May 15, 2014
New actuarial reports released by the Cook County Pension Fund this month show a slight improvement in the Fund’s financial position in 2013 due to better than expected investment returns. Despite the improved performance, however, the Fund is projected to become insolvent by 2038.
The Cook County Pension Fund has experienced a sharp decline in funding over the last decade, from a funded ratio of over 90% as recently as FY2000. While there is no official industry standard or best practice for an acceptable public pension plan funded ratio other than 100%, any funded ratio below 80% generally raises questions about the ability of the government to adequately fund its retirement system over time.
As shown in the chart below, the actuarial value funded ratio for the Cook County Pension Fund increased to 56.6% in FY2013 from 53.5% in FY2012. According to the Fund’s actuaries, the improved performance reflects 2013 investment returns of over 15%.
The chart reflects two methods for reporting the value of pension assets. Market value of assets recognizes unrealized gains and losses immediately in the current year and can produce significant fluctuation year-to-year as can be seen in the large jump in funded ratio for market value between FY2012 and FY2013. The actuarial or smoothed value of assets measurement mitigates the effects of short-term market volatility by recognizing each year’s investment gains or losses over a period of three to five years. The Cook County Pension Fund’s actuarial value of assets reflects gains or losses over a period of five years. This calculation also helps explain the Fund’s improved performance on an actuarial value basis. As of FY2013, the Fund no longer needed to factor in significant market losses of 2008 when calculating actuarial value smoothing over five years.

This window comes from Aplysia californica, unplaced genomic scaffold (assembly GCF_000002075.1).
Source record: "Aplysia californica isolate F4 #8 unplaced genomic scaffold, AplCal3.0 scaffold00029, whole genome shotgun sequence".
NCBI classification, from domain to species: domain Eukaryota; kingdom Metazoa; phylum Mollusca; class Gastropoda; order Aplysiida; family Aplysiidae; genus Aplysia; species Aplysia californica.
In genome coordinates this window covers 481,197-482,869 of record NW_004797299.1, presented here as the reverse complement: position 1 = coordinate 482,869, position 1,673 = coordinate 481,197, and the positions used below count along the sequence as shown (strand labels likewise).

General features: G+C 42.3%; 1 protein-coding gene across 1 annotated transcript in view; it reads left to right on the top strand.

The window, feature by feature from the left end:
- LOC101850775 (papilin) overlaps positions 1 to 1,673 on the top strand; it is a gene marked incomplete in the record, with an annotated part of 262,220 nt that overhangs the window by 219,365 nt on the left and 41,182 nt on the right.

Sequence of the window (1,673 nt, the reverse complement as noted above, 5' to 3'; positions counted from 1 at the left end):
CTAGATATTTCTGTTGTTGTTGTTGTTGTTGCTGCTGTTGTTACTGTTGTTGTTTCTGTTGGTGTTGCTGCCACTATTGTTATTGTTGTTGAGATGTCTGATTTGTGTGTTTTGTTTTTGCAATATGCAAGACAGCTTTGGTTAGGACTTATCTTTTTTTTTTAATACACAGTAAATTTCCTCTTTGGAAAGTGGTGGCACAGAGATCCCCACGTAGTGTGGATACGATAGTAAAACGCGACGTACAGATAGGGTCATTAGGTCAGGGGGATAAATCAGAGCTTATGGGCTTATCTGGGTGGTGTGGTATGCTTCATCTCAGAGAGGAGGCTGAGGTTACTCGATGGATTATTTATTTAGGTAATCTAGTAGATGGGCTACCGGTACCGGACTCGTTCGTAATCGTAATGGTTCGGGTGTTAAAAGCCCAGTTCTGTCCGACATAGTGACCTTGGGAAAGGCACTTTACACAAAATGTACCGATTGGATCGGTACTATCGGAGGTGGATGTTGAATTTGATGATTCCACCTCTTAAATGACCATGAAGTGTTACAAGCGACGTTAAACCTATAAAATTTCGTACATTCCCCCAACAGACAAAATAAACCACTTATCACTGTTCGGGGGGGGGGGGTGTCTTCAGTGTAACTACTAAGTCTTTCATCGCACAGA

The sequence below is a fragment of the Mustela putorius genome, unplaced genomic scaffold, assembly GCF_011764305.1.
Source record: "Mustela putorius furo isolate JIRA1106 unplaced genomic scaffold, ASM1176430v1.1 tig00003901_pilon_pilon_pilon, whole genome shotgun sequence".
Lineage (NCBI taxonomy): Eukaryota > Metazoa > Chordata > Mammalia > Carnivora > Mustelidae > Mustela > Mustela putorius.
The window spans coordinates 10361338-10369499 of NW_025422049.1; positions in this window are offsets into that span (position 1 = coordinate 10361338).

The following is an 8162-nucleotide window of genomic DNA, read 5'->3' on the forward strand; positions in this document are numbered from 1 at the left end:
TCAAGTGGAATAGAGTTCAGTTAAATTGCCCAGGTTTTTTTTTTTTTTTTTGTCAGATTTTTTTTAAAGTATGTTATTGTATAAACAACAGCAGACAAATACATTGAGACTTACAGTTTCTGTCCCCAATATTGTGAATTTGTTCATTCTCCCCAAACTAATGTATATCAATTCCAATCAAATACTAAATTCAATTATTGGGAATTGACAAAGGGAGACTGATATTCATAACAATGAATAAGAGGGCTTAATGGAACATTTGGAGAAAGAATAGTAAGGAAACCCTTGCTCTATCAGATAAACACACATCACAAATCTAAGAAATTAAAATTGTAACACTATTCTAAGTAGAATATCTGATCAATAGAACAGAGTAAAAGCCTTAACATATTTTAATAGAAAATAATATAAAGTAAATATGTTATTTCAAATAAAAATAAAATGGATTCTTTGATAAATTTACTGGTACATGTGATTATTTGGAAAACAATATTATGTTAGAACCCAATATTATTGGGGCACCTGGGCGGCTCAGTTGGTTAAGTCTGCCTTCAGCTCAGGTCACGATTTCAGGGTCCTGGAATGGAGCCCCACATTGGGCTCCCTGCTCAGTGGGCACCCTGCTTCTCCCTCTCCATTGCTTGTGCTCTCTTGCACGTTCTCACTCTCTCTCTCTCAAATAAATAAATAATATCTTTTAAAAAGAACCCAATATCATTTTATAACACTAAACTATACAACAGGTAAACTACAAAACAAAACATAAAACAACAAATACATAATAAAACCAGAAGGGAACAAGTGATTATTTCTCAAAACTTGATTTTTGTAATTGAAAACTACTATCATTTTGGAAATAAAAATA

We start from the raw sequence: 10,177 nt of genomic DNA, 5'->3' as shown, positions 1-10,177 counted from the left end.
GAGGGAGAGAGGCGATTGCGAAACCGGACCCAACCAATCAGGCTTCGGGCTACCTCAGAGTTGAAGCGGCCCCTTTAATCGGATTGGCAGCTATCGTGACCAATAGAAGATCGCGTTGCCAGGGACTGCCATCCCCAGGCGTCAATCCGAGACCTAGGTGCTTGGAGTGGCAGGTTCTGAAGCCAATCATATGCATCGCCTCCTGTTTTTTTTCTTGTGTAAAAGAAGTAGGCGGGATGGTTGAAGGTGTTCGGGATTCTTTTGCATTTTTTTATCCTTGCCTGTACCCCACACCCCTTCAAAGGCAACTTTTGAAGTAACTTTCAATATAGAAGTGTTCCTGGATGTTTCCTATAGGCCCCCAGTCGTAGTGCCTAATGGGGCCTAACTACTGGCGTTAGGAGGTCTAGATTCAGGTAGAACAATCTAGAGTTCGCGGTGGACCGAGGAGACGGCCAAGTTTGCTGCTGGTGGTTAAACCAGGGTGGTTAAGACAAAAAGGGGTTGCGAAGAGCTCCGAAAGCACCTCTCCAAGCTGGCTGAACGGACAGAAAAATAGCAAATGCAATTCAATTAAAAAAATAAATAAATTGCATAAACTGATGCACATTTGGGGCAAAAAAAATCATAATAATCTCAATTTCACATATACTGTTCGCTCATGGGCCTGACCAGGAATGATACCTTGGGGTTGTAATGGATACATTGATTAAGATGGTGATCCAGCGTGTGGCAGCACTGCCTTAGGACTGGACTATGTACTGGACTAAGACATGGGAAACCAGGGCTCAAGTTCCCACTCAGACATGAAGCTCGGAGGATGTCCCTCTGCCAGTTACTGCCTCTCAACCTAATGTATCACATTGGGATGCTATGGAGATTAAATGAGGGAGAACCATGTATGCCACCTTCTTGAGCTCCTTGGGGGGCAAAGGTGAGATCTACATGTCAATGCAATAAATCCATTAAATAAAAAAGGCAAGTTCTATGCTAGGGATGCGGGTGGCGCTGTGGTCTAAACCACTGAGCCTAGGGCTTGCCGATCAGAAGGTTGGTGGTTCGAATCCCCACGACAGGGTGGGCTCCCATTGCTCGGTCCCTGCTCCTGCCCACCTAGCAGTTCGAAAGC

The Cook County Pension Fund’s unfunded liabilities decreased in FY2013 to $6.4 billion from $6.8 billion in FY2012. This number represents promises made to current and future retirees for which the County has no identifiable means to pay. As shown in the chart below, unfunded liabilities increased by $3.7 billion between FY2004 and FY2013. This represents a 133.8% increase over the past 10 years.
As a result of the improved performance in FY2013, actuaries have slightly revised the Cook County Pension Fund’s projected insolvency date to 2038 from a previous estimate of 2034. As outlined in Cook County Commissioner Bridget Gainer’s Truth in Numbers report, the insolvency date means that the Fund will be depleted by 2038 and will not be able to pay pensions or retiree healthcare benefits.
To prevent this painful reality, Cook County officials are reportedly working with the unions that represent County employees on reforms to the Pension Fund’s benefits and funding. Official details of the proposed reforms and their actuarial impact on the Cook County Pension Fund have not yet been released.